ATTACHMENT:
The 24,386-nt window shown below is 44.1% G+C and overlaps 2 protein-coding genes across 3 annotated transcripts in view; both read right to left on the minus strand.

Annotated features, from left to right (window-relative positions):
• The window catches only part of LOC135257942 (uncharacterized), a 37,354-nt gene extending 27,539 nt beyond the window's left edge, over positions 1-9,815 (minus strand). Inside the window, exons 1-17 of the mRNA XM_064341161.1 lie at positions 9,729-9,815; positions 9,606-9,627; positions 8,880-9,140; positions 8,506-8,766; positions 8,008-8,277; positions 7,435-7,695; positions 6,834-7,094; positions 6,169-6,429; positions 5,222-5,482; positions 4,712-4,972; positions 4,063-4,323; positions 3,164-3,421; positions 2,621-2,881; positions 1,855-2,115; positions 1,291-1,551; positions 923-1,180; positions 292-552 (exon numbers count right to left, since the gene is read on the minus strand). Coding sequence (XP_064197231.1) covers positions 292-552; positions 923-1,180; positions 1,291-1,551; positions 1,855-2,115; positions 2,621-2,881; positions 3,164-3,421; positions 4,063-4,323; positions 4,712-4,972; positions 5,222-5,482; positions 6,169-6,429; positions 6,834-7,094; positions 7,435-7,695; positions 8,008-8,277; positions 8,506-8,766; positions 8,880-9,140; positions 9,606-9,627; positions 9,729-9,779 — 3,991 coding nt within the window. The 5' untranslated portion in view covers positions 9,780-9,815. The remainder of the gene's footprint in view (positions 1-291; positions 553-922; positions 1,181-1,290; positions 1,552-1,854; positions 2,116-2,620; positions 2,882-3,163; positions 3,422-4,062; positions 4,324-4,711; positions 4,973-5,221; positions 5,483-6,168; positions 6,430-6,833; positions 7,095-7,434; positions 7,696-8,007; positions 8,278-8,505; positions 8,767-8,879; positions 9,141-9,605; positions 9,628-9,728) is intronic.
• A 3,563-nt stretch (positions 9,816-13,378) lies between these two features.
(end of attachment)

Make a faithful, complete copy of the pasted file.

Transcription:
The 24,386-nt window shown below is 44.1% G+C and overlaps 2 protein-coding genes across 3 annotated transcripts in view; both read right to left on the minus strand.

Annotated features, from left to right (window-relative positions):
• The window catches only part of LOC135257942 (uncharacterized), a 37,354-nt gene extending 27,539 nt beyond the window's left edge, over positions 1-9,815 (minus strand). Inside the window, exons 1-17 of the mRNA XM_064341161.1 lie at positions 9,729-9,815; positions 9,606-9,627; positions 8,880-9,140; positions 8,506-8,766; positions 8,008-8,277; positions 7,435-7,695; positions 6,834-7,094; positions 6,169-6,429; positions 5,222-5,482; positions 4,712-4,972; positions 4,063-4,323; positions 3,164-3,421; positions 2,621-2,881; positions 1,855-2,115; positions 1,291-1,551; positions 923-1,180; positions 292-552 (exon numbers count right to left, since the gene is read on the minus strand). Coding sequence (XP_064197231.1) covers positions 292-552; positions 923-1,180; positions 1,291-1,551; positions 1,855-2,115; positions 2,621-2,881; positions 3,164-3,421; positions 4,063-4,323; positions 4,712-4,972; positions 5,222-5,482; positions 6,169-6,429; positions 6,834-7,094; positions 7,435-7,695; positions 8,008-8,277; positions 8,506-8,766; positions 8,880-9,140; positions 9,606-9,627; positions 9,729-9,779 — 3,991 coding nt within the window. The 5' untranslated portion in view covers positions 9,780-9,815. The remainder of the gene's footprint in view (positions 1-291; positions 553-922; positions 1,181-1,290; positions 1,552-1,854; positions 2,116-2,620; positions 2,882-3,163; positions 3,422-4,062; positions 4,324-4,711; positions 4,973-5,221; positions 5,483-6,168; positions 6,430-6,833; positions 7,095-7,434; positions 7,696-8,007; positions 8,278-8,505; positions 8,767-8,879; positions 9,141-9,605; positions 9,628-9,728) is intronic.
• A 3,563-nt stretch (positions 9,816-13,378) lies between these two features.